As school districts have become more diverse and focused on the importance of providing an equitable education for students from different cultures, the need has grown for a consistent and effective approach to improving the achievement of all learners and engaging their families in the process.
Presented by Dr. Liz Brooke, CCC-SLP, Chief Learning Officer, Lexia Learning; and Dr. Suzanne Carreker, CALT-QI, Principal Educational Content Lead, Lexia Learning
Moderated by Lori Kirksted, Senior Content Marketing Manager, Lexia Learning
The pandemic, while a great disruption in schools, is also an opportunity for change. According to presenters of a recent edWebinar, hosted by AASA, The School Superintendents Association and AASA’s Leadership Network, as school leaders look to reopen their schools, they shouldn’t just be focused on logistics. In addition, they need to ask themselves: Is my school truly responsive to student needs, and if not, how can I make the school work for all students?
If implicit bias is unconscious and something that everyone experiences, how can educators prevent, or at least minimize, its impact on students? During a recent edWebinar, hosted by AASA, The School Superintendents Association and AASA’s Leadership Network, Dr. Bryant T. Marks, Sr., Executive Director of the National Training Institute on Race and Equity at Morehouse College, explained how increasing awareness and then taking effective, data-driven action can result in more equitable treatment of diverse students.
Ending systemic injustices and dismantling long-standing barriers isn’t easy, and district leaders engaged in the process recently identified procedures and tools that have helped them support and guide their districts during their “equity journeys.” During an edWebinar hosted by AASA, The School Superintendents Association and AASA’s Leadership Network, Dr. Leila Nuland, Managing Director of the K-12 Research Team at Hanover Research, explained how district leaders can compile and utilize data on educational equity. Then, Dr. Daryl Camp, Superintendent of the San Lorenzo Unified School District in California, and Dr. Gregory Hutchings, Superintendent of the Alexandria City Public Schools in Virginia, discussed the priorities and processes they have established to increase equity in their districts.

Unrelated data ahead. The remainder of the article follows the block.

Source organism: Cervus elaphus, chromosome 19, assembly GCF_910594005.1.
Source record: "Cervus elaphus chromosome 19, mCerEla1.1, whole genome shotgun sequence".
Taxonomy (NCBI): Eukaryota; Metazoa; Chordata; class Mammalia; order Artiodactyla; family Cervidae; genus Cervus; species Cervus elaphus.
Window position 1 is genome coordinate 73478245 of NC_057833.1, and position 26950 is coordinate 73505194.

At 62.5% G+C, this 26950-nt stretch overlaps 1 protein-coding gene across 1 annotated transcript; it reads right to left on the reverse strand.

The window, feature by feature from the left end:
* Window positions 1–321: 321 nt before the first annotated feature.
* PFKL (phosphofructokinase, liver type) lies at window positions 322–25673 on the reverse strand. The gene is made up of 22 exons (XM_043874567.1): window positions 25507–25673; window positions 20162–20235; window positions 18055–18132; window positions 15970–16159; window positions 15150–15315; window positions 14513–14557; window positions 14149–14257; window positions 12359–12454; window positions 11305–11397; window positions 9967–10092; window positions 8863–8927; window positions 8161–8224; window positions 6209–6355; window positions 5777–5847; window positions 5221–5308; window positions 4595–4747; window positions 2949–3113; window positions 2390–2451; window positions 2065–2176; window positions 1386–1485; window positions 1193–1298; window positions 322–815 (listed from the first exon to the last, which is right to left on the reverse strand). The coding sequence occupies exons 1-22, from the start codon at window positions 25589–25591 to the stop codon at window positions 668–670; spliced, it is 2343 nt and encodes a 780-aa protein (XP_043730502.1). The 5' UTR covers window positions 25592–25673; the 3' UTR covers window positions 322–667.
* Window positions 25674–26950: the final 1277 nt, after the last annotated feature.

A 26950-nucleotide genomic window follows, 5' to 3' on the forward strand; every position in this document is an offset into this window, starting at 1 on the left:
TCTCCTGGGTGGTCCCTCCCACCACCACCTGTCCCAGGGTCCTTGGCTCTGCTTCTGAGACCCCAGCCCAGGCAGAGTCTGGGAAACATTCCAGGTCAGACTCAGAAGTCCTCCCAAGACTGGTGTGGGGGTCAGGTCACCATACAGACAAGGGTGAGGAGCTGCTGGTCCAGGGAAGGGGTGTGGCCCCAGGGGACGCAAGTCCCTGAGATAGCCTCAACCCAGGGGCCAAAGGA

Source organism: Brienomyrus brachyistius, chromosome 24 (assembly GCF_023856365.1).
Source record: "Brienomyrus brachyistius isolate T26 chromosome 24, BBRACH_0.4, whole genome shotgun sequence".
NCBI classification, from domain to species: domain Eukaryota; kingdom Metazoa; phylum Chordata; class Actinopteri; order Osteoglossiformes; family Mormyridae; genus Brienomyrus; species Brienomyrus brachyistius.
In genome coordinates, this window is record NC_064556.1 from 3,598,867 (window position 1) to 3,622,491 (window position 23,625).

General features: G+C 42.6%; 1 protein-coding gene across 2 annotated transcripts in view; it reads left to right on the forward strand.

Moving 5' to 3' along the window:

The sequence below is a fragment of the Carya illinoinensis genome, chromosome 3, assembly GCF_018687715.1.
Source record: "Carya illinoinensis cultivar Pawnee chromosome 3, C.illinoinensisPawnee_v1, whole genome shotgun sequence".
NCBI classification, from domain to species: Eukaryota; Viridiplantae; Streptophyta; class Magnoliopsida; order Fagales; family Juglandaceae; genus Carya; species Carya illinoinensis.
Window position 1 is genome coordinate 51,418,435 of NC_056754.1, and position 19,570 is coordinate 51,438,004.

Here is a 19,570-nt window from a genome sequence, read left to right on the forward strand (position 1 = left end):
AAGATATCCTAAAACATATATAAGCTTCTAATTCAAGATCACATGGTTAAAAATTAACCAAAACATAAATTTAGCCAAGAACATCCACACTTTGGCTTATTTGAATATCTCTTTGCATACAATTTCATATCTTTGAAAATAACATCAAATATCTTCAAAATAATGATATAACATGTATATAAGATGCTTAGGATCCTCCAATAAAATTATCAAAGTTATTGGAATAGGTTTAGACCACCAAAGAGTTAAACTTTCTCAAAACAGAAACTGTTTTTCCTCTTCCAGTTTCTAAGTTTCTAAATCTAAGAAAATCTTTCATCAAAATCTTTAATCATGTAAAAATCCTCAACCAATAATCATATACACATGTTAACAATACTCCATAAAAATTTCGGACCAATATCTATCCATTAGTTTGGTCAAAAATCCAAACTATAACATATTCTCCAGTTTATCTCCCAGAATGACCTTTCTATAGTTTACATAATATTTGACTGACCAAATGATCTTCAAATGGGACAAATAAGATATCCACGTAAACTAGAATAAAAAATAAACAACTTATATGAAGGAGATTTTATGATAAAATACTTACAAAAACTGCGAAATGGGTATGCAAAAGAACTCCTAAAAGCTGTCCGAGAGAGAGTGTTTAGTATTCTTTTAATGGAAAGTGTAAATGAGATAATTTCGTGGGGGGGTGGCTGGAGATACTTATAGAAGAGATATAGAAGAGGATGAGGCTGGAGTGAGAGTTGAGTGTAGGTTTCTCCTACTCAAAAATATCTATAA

While equity requires vision from its leaders, it also requires courage. During the edWebinar, “Leading for Equity: Courage to Lead with an Equity Agenda,” hosted by AASA, The Superintendents Association and AASA’s Leadership Network, Dr. Khalid Mumin, Superintendent of Reading School District (PA), and Marlon Styles, Superintendent of Middletown City Schools (OH), discussed the challenges they faced and the tough decisions they made to keep their equity agenda moving forward.
Can a new type of curriculum actually turn failing schools into successful ones, and result in greater success for students as well? This question was answered affirmatively and with confirming evidence during a recent edWebinar, hosted by AASA, The Superintendents Association and AASA’s Leadership Network, with educator and author Jay McTighe, and the superintendent and deputy superintendent of Mount Vernon City School District (NY), Dr. Kenneth Hamilton and Dr. Jeff Gorman.
Preparing all students for college and 21st century careers can no longer be the sole responsibility of K-12 educators. Increasingly, district administrators need to add another task to their already long checklists—forging partnerships with organizations that can supplement and enhance the education being provided by local schools.
As schools reckon with learning equity, they’re often focused on academic progress. During the edWebinar, “Leading for Equity: Academic Development Through an Equity Lens,” hosted by AASA, The Superintendents Association and AASA’s Leadership Network, the presenters talked about the important role social-emotional learning (SEL) plays in the process. In fact, they argued that schools must connect academic equity with SEL if they’re going to reach their goal of serving all students.
Even before the COVID-19 pandemic led to changes in the traditional education model, there was widespread recognition that schools alone could not do everything needed to provide an equitable education for diverse students because so many factors that determine students’ success were being affected or determined outside of school.